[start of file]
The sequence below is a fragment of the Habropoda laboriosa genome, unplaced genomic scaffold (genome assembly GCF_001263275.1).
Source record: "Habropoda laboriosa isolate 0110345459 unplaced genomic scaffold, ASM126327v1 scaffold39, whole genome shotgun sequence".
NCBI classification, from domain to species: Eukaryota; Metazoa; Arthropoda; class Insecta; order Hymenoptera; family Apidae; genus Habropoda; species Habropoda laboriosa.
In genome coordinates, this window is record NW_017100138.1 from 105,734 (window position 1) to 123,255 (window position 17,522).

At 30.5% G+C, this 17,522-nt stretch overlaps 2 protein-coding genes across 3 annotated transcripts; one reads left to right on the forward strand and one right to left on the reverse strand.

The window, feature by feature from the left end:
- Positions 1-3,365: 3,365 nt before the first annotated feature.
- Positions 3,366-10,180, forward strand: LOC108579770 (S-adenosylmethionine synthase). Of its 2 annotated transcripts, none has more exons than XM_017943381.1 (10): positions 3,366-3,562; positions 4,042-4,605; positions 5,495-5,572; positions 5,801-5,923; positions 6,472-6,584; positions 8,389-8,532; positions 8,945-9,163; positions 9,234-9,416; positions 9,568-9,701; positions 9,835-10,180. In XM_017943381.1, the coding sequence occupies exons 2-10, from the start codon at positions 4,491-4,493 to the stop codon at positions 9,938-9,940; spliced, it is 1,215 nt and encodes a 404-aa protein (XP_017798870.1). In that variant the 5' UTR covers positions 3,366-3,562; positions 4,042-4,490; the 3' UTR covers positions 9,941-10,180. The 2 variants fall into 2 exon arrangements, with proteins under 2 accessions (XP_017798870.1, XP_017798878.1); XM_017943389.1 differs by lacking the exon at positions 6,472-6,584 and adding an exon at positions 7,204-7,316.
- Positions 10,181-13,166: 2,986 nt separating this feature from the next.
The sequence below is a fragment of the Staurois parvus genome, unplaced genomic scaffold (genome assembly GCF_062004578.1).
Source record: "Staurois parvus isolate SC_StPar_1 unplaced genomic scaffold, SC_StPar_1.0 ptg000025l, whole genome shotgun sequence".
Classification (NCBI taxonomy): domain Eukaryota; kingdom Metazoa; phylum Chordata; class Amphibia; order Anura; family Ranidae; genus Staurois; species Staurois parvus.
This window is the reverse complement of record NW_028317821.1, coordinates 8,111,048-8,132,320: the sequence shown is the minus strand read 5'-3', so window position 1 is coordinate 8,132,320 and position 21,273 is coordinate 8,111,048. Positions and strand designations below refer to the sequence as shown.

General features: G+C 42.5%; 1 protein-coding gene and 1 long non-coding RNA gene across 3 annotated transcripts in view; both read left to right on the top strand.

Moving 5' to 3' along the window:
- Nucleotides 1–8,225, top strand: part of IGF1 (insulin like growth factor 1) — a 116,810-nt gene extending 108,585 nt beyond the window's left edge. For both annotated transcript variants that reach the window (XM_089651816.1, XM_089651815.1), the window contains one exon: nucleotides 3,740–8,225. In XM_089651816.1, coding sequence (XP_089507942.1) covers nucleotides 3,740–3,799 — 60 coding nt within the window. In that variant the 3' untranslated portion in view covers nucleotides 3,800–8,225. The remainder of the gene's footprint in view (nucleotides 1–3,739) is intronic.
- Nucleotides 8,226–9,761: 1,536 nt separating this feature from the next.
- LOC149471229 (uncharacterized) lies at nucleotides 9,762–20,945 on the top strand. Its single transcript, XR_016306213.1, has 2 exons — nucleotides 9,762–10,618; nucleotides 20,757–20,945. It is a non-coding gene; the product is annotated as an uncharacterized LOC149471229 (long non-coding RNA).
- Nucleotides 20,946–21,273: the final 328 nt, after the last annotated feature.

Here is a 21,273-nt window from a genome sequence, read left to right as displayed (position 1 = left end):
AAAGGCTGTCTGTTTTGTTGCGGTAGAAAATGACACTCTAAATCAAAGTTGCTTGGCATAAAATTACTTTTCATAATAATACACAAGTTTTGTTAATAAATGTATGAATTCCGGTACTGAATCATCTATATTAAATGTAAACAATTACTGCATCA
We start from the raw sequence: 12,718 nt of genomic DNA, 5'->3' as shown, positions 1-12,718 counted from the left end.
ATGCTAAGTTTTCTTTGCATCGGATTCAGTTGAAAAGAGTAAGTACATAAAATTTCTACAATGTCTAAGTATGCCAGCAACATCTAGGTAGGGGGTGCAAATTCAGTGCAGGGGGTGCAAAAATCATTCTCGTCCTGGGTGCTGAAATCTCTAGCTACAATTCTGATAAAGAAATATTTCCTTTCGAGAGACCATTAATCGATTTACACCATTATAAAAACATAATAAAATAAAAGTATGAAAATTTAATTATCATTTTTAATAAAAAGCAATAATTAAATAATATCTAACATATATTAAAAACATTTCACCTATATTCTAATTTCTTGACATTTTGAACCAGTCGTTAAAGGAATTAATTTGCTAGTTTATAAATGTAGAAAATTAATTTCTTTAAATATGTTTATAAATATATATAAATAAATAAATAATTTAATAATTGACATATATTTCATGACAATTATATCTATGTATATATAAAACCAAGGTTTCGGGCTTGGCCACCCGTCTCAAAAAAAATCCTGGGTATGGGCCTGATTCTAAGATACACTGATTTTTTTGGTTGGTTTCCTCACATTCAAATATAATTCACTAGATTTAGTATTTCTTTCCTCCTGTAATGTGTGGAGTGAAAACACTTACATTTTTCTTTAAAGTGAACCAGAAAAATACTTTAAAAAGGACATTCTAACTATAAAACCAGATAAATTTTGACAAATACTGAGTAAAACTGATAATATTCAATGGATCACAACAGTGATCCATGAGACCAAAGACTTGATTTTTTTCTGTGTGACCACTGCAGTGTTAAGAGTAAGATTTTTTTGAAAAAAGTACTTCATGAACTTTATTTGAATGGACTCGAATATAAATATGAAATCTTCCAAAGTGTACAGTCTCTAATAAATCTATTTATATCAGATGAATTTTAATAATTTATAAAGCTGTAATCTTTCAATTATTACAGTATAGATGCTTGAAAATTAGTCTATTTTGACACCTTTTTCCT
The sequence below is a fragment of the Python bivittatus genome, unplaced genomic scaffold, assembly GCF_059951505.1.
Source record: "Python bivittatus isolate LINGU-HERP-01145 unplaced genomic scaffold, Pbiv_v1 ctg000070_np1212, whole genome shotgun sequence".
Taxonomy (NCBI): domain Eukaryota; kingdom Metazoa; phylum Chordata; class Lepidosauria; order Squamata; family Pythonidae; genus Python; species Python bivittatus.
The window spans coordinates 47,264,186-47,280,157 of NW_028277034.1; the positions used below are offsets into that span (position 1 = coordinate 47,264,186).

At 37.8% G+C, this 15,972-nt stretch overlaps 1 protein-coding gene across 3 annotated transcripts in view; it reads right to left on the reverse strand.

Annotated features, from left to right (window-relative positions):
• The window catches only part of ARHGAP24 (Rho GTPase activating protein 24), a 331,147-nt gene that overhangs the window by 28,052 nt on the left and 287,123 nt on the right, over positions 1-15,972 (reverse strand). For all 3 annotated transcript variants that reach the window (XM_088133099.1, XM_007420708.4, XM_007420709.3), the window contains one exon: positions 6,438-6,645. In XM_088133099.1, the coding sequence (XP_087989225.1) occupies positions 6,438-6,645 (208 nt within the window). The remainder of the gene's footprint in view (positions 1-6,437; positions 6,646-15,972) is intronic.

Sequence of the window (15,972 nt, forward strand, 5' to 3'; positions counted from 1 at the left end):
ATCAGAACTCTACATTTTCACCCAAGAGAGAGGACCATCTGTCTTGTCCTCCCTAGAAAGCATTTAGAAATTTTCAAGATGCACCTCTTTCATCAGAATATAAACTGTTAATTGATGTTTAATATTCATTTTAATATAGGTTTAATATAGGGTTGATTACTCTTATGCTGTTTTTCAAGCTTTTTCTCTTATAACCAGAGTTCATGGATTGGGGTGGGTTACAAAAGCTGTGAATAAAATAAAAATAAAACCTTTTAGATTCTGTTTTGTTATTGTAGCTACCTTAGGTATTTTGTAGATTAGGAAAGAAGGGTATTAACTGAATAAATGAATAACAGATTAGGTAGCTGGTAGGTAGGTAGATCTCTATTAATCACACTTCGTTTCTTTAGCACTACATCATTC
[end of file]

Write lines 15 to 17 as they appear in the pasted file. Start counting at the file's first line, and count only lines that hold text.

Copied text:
Moving 5' to 3' along the window:
- Nucleotides 1–8,225, top strand: part of IGF1 (insulin like growth factor 1) — a 116,810-nt gene extending 108,585 nt beyond the window's left edge. For both annotated transcript variants that reach the window (XM_089651816.1, XM_089651815.1), the window contains one exon: nucleotides 3,740–8,225. In XM_089651816.1, coding sequence (XP_089507942.1) covers nucleotides 3,740–3,799 — 60 coding nt within the window. In that variant the 3' untranslated portion in view covers nucleotides 3,800–8,225. The remainder of the gene's footprint in view (nucleotides 1–3,739) is intronic.
- Nucleotides 8,226–9,761: 1,536 nt separating this feature from the next.